Nothing in particular that I've heard - just the latest survey seemed to indicate that feature parity doesn't currently exist between SSDT and VS2010. Source control _should_ be there - it's just a bunch of files. That would imply branching exists. Refactoring is sometimes a necessary evil and a whole lot better than the alternative "drop, recreate, lose data" that otherwise exists.

I know that we've built in security handling based on your idea from a while back. Losing that would be painful as handling users and logins through the project is painful due to lack of multi-environment support.

I can't say too much about Dacpacs - we haven't used them too much. That may or may not be useful to us. My main concern there is the ability to easily customize what's released as our environments aren't completely in sync right now. :-(  I manually tailor release scripts for some of our environments to avoid creating/dropping objects that are needed.  (So can't wait for consistent environments and thus projects)

Last concern is handling cross database dependencies. Our product is built on 6 or so databases that have quite a few dependencies on each other, especially in the stored procs. We handle that now with DBSchema files so each database is relatively self-contained in each project. If SSDT can't support that, it's a deal breaker.

I know I can easily branch my projects and give it a try, but wasn't sure if SSDT peacefully co-exists with VS2010 or if I should use a VM for the testing.  I also realize you don't know everything about the product, but you're way further ahead than I am in testing and evaluation right now. Figured you might have an experience with something working way better (as above) or not at all (no specific examples).

Thanks for the quick response.

February 22, 2012 9:13 AM
 

SSIS Junkie said:

I have been using SQL Server Data Tools (SSDT) both at work and on some hobby projects for quite a few

May 8, 2012 6:07 PM
 

Peter Schott said:

I actually did find one area that's pretty big and missing from SSDT - Database Literal Variables. In VS2010 and prior you could specify your Database Reference to have a fixed value instead of using the [$(DBName)] syntax everywhere as a placeholder.  It felt a lot more natural.  Support for it is still there, but you have to manually edit the SQLPROJ file. That may be only if it's a brand new project, but I know that it's not the same. I'm working up a blog post on that and submitted a connect ticket as well - "SSDT Database References missing DatabaseVariableLiteralValue". It likely affects us more than others because we have 7 databases all talking to each other, but definitely a missed feature.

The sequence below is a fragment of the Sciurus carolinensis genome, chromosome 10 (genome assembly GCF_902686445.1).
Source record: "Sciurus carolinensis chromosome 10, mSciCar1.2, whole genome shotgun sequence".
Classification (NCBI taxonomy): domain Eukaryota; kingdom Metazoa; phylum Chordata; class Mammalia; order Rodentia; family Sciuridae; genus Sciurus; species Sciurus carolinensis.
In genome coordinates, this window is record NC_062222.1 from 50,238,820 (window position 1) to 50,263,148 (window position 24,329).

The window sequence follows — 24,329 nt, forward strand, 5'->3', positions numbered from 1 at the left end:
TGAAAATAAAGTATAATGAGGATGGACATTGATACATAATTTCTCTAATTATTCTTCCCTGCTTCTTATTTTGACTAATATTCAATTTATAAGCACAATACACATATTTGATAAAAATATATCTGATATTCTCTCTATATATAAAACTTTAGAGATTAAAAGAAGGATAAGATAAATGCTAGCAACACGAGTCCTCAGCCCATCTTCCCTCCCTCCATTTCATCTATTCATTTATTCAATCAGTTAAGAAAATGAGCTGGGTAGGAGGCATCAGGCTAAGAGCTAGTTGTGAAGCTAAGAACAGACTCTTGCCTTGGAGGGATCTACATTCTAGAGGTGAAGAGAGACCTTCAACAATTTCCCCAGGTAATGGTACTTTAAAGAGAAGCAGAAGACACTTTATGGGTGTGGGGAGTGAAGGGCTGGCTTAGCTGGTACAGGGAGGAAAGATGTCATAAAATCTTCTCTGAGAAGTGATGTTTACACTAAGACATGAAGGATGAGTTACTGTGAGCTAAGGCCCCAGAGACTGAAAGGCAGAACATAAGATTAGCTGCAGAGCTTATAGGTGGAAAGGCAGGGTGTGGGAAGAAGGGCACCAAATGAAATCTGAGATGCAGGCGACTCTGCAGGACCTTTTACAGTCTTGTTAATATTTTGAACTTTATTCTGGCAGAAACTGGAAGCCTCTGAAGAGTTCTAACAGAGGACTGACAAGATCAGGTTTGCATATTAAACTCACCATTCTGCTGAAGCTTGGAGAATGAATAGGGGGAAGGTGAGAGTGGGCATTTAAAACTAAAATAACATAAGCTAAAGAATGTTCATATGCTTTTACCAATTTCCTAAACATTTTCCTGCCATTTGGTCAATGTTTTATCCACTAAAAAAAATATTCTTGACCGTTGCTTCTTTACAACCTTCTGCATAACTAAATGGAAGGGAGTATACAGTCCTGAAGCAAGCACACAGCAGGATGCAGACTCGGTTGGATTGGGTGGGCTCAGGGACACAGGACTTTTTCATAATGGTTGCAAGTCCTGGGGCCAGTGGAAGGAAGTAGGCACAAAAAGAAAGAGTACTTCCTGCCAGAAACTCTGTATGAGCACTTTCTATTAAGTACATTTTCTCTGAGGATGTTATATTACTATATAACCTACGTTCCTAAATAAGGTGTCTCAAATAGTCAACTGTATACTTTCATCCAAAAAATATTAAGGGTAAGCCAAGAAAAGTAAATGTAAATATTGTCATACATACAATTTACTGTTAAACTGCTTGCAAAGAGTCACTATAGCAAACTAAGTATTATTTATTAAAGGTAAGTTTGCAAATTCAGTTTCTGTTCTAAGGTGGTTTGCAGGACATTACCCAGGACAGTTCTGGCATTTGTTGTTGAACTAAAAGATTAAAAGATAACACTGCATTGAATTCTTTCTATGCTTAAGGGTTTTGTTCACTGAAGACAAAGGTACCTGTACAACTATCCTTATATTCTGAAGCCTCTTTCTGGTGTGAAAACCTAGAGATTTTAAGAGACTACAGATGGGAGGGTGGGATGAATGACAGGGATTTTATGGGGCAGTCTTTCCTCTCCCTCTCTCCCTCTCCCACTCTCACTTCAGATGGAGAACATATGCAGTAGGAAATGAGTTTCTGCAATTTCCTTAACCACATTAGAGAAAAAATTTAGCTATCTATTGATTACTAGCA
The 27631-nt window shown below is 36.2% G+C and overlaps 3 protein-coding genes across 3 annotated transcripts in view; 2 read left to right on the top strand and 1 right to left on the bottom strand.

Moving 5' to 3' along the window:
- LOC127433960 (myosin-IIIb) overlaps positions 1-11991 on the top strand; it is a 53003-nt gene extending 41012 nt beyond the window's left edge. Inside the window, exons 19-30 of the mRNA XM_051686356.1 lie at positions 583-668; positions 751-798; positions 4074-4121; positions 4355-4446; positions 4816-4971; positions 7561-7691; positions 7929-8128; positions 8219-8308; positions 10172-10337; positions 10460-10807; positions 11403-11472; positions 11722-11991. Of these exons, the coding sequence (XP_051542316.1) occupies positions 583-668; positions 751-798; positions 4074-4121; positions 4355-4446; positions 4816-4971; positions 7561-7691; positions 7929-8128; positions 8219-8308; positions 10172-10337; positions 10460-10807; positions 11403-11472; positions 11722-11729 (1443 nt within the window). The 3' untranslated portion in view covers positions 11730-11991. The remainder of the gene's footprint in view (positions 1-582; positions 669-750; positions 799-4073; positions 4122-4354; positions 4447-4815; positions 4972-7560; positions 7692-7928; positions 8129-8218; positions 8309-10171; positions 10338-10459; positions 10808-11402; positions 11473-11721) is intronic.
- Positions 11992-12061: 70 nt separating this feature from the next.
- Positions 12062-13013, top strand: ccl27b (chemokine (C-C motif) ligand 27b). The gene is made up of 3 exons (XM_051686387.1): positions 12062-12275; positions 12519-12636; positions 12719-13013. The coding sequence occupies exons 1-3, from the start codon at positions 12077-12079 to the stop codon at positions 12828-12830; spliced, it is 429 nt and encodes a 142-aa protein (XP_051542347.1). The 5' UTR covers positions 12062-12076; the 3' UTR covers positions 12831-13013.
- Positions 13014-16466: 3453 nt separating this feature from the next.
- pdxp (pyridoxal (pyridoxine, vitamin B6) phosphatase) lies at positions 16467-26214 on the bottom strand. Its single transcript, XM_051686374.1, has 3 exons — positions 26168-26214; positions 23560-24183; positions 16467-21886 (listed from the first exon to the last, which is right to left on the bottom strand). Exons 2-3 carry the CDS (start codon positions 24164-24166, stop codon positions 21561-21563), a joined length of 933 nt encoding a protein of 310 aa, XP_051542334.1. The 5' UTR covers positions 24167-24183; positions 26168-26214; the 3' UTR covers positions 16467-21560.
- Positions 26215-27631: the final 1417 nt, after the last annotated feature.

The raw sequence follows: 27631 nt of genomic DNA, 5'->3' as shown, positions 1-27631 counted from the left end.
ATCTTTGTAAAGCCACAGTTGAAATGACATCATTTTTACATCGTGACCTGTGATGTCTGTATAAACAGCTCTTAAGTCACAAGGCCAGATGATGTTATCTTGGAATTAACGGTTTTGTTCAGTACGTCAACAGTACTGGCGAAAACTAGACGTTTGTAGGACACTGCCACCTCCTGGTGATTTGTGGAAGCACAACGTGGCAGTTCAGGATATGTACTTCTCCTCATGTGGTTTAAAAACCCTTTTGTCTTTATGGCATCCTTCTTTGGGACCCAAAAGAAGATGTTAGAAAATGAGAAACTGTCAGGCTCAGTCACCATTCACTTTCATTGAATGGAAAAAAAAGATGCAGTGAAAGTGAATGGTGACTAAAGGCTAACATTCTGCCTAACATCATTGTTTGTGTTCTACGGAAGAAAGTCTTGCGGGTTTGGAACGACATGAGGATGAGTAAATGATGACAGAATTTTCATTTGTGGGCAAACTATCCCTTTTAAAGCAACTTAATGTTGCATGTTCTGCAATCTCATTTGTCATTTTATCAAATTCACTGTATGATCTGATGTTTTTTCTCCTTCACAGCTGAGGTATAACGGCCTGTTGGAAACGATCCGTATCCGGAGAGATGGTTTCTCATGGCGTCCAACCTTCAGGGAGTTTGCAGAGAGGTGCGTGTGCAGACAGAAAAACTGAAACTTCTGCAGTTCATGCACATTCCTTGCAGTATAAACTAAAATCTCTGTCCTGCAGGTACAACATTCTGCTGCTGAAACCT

Other than that, I generally like what I see with SSDT. The deploy is much easier and I managed to get our entire set of DBs to deploy with very little trouble and a _huge_ boost in speed.

May 31, 2012 7:11 AM
 

jamiet said:

Peter,

Interesting you say that its quicker. I hadn't noticed any discernible difference. Good news indeed.

May 31, 2012 7:15 AM
 

Peter Schott said:

I think it has to do with our 7 database scenario with most projects referencing at least 2-3 external schemas. Deploying a single project would analyze for probably 5-10 minutes and then run pretty quickly. That analysis time after the upgrade dropped down into the minute or two range which means that pushing a brand new set of databases now takes less than 10 minutes.  Before it was pretty much a "just go to lunch and it will be done when you return" scenario.

I don't know if this is because the dacpacs are compressed or not, but it's a noticeable speed difference in our scenario.

May 31, 2012 7:53 AM
 

Rich said:

Peter Schott, database literals are included. When creating the reference, just clear out the value in the Database Variable edit box.

June 22, 2012 5:36 PM
 

Peter Schott said:

Rich,

 Thanks for mentioning that. I should have come back here to say the same. I posted in the MSDN group and got a response back from MS. Clearing out the "Variable" box does switch the reference over to a literal reference, it's just not very intuitive that this is the behavior. It's a lot easier than hacking the sqlproj file, too. :)

June 23, 2012 6:20 PM
 

piers7 said:

A plea for the follow up post :-) I'm struggling to work out how to deploy from the command line and just use the defaults (short of referencing an explicit profile, which contains it's own set of values, not necessarily the defaults). Last lines of the article imply you know...

August 1, 2013 1:51 AM
 

jamiet said:

Hi piers,

Hmmm... I must admit to being slightly confused. I've just tried it myself and you're right, there does seem to be no way of making it use the defaults when publishing from sqlpackage.exe. Seems the defaults are only there when using the debug experience (i.e. F5) within Visual Studio.

Apologies for the bum steer where I wrote above "In a later blog post I’ll show how you CAN supply a default value if you want to and also how you can override for your local environment." As soon as I post this comment I'll retract that.

regards

Jamie

August 1, 2013 4:50 AM